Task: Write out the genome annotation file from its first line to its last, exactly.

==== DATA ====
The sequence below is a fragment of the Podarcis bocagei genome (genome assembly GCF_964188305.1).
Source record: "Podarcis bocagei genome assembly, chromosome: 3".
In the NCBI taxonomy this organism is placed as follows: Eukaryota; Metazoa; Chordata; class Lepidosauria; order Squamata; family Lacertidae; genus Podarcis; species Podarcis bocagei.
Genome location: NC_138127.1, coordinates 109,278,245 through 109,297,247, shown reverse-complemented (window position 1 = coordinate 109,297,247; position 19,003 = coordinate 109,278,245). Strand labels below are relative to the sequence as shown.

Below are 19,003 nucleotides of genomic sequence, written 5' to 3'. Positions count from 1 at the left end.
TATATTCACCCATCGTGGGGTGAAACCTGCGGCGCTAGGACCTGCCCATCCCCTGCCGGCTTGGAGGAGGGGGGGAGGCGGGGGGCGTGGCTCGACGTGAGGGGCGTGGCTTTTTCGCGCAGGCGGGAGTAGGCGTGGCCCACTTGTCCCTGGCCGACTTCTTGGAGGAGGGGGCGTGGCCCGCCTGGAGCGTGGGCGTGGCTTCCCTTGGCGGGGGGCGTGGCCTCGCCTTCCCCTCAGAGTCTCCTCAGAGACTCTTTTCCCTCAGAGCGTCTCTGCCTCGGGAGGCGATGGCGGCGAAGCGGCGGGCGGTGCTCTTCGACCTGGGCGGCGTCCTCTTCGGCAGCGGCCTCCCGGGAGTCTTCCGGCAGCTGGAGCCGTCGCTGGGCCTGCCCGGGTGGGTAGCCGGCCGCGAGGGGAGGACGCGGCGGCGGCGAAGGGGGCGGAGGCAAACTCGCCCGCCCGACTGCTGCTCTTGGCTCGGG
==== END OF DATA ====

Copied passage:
The sequence below is a fragment of the Podarcis bocagei genome (genome assembly GCF_964188305.1).
Source record: "Podarcis bocagei genome assembly, chromosome: 3".
In the NCBI taxonomy this organism is placed as follows: Eukaryota; Metazoa; Chordata; class Lepidosauria; order Squamata; family Lacertidae; genus Podarcis; species Podarcis bocagei.
Genome location: NC_138127.1, coordinates 109,278,245 through 109,297,247, shown reverse-complemented (window position 1 = coordinate 109,297,247; position 19,003 = coordinate 109,278,245). Strand labels below are relative to the sequence as shown.

Below are 19,003 nucleotides of genomic sequence, written 5' to 3'. Positions count from 1 at the left end.
TATATTCACCCATCGTGGGGTGAAACCTGCGGCGCTAGGACCTGCCCATCCCCTGCCGGCTTGGAGGAGGGGGGGAGGCGGGGGGCGTGGCTCGACGTGAGGGGCGTGGCTTTTTCGCGCAGGCGGGAGTAGGCGTGGCCCACTTGTCCCTGGCCGACTTCTTGGAGGAGGGGGCGTGGCCCGCCTGGAGCGTGGGCGTGGCTTCCCTTGGCGGGGGGCGTGGCCTCGCCTTCCCCTCAGAGTCTCCTCAGAGACTCTTTTCCCTCAGAGCGTCTCTGCCTCGGGAGGCGATGGCGGCGAAGCGGCGGGCGGTGCTCTTCGACCTGGGCGGCGTCCTCTTCGGCAGCGGCCTCCCGGGAGTCTTCCGGCAGCTGGAGCCGTCGCTGGGCCTGCCCGGGTGGGTAGCCGGCCGCGAGGGGAGGACGCGGCGGCGGCGAAGGGGGCGGAGGCAAACTCGCCCGCCCGACTGCTGCTCTTGGCTCGGG